Closed pub

Government and NPHET driving thousands of pubs into mortgage default

LVA slams ‘package’ of supports announced by Government as a “paltry, token gesture”

Pubs closed for 6 months receive same level of aid as Kildare businesses closed for 4 weeks

The Government and NPHET’s decision to further delay the reopening of pubs will drive thousands into mortgage default, according to the Licensed Vintners Association (LVA).

While the banks had provided a six month moratorium to pubs across the country at the beginning of the crisis, that will close at the end of September.  The LVA has discussed this issue with the banks and they have confirmed that these breaks can’t be further extended and that borrowers who cannot make repayments at that point will be in default.

This means that Government policy will directly damage the credit rating of mortgaged pubs that are still closed through no fault of their own.

The LVA has also criticised the ‘package’ announced by the Government last week, saying the majority of closed pubs will receive no more than €1,600 grant aide. Small pubs in the lowest licensing bracket comprise most of the pubs still closed and they will have been shut by order of the Government for 25 weeks by next Sunday. The figures announced mean they will only be due an extra payment of €64 per week of forced closure, an average which gets smaller for each additional week they are unable to open.

The level of grant aide provided to these pubs who will be closed for a minimum of six months is the same as was announced for businesses in Kildare, who were closed for four weeks.

The majority of the Government’s ‘package’, €9.4 million or 59% of the total, will go towards waiving of the licence fee and court fees for pubs, restaurants and hotels. While the LVA believe it would have been “grossly unfair” to apply this levy given the restrictions imposed on the hospitality trade, the waiver will apply to all hospitality businesses, including those who have been open and trading since June.

“We are massively concerned that the decisions made by the Government and NPHET last week are going to drive thousands of pubs across the country into mortgage default,” said Donall O’Keeffe, Chief Executive of the LVA. “Firstly the Government and NPHET has once again stopped these pubs from opening their doors, so they have no income coming into the business. On top of that they announced a paltry, token gesture of a package which offers next to no support to these businesses.

“The mortgage payment breaks provided by the main banks have been an invaluable support to pubs across Ireland, especially the majority of pubs who are still closed. Those came into effect in late March when the pubs were the first sector to close across the country. That six month payment break will close at the end of this month and the banks have informed us that further breaks can’t be provided. With these pubs being unable to trade, effectively the Government and NPHET are driving them into mortgage default.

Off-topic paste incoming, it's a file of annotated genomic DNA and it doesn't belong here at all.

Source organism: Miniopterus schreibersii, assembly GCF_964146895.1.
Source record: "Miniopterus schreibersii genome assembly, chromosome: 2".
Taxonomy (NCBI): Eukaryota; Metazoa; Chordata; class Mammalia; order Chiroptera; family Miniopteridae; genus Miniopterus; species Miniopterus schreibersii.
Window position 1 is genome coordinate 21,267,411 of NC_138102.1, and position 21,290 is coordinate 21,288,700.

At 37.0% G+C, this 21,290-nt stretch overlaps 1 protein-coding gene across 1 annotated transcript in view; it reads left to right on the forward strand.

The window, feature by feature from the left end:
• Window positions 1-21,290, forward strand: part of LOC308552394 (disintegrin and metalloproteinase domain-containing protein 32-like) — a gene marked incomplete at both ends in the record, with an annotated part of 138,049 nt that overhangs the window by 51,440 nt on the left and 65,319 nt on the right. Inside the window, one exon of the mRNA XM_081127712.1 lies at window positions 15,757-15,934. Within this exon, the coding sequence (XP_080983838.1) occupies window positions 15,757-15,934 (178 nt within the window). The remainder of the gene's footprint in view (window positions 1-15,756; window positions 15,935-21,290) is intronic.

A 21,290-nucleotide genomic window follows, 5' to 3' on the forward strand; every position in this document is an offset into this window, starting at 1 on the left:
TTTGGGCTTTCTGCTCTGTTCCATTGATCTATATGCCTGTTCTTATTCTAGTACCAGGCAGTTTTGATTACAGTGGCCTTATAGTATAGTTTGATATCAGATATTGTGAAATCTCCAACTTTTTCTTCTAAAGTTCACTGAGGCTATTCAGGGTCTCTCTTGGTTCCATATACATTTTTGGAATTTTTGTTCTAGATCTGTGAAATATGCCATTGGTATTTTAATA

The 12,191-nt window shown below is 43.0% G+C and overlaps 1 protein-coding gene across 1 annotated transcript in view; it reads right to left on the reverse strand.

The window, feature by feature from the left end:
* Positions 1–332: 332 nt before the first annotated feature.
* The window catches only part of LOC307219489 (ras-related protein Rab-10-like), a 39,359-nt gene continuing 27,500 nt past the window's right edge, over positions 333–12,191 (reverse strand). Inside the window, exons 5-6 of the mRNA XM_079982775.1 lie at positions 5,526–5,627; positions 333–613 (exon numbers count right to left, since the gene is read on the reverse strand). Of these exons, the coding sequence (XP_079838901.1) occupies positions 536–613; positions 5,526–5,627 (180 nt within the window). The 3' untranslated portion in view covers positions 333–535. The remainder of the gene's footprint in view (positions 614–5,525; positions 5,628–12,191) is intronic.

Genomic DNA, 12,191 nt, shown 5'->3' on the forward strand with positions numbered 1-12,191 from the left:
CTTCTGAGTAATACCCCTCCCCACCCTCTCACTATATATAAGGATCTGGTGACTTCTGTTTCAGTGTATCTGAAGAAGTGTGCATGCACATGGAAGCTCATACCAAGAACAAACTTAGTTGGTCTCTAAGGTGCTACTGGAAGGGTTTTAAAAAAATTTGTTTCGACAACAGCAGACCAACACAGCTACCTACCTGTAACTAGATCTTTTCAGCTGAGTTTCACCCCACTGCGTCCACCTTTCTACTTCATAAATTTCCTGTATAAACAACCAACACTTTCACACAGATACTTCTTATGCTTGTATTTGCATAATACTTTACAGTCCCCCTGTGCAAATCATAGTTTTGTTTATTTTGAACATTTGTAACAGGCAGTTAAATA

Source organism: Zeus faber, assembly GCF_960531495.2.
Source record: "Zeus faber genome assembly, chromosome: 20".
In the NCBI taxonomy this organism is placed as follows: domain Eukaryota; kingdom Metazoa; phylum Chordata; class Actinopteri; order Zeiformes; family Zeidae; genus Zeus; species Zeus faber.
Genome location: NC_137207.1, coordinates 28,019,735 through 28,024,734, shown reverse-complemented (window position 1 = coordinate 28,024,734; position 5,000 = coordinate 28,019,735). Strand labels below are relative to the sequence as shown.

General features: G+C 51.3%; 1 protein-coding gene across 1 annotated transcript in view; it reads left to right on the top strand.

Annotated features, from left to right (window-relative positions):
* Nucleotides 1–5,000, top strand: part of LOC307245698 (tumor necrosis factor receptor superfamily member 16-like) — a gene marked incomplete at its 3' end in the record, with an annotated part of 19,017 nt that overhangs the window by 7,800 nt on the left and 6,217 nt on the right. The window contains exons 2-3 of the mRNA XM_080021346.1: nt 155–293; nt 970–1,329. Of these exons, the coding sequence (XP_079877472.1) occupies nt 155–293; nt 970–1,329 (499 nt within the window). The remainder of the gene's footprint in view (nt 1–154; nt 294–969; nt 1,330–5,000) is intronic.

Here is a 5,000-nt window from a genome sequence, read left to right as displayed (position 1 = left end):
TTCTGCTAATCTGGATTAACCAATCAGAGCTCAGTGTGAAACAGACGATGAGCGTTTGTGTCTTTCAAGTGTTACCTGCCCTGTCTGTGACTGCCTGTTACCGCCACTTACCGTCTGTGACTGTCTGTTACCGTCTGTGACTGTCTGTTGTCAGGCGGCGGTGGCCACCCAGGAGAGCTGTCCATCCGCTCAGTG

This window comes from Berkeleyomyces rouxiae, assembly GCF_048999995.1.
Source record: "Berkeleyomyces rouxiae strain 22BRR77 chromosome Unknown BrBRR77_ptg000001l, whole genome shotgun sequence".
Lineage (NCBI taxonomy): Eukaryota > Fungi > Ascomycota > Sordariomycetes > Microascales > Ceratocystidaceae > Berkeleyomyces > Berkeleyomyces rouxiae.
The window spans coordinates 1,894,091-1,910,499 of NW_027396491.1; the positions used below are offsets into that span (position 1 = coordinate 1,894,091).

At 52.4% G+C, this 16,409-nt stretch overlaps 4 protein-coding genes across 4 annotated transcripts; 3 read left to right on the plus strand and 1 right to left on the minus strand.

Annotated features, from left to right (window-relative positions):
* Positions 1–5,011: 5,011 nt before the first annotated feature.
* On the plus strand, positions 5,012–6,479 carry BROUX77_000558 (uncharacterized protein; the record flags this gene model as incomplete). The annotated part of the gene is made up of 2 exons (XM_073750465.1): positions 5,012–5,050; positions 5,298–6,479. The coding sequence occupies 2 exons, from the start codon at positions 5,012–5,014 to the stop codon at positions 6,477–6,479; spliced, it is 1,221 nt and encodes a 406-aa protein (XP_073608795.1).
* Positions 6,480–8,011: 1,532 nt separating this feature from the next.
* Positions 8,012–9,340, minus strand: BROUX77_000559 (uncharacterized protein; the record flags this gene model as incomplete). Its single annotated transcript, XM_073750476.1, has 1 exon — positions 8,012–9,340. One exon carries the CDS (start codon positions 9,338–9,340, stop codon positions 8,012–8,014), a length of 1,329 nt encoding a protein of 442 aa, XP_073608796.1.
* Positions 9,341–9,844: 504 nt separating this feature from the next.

“The so called ‘package’ announced by the Government was nothing more than a hollow gesture. It was spin pure and simple, but it exposed how little they care about protecting the pub sector in this country. In reality only a fraction of the ‘package’ will consist of grant aid for the pubs still closed. Most of these are small pubs who are in the lowest licencing band and they will be due a total of an extra €1,600 in grants. By next Sunday, when they will have been closed for 25 weeks, that will be an average of €64 extra per week of closure. It does not come near to covering the costs facing these businesses, who are closed by order of the Government. Even with the doors closed they still have overheads, mortgage payments, rent, electricity bills, insurance bills, security and other costs.

“To put the level of aid announced in perspective, businesses in Kildare were provided with the same level of grants when they were closed for 4 weeks. It seems Government simply does not care about the future of pubs.

“The Government will argue that they also waived the licence renewal fee and court fees, but it would have been grossly unfair for them to impose those fees on hospitality businesses who are unable to trade or who are having to trade with severe restrictions imposed by the Government.

“Basically every action the Government is taking at the moment is driving the pub industry in this country into the ground. They have given the industry next to no support and possibly even worse they have also taken away all hope for the pubs still closed, the 25,000 members of staff they employ and all their families,” Mr. O’Keeffe concluded.

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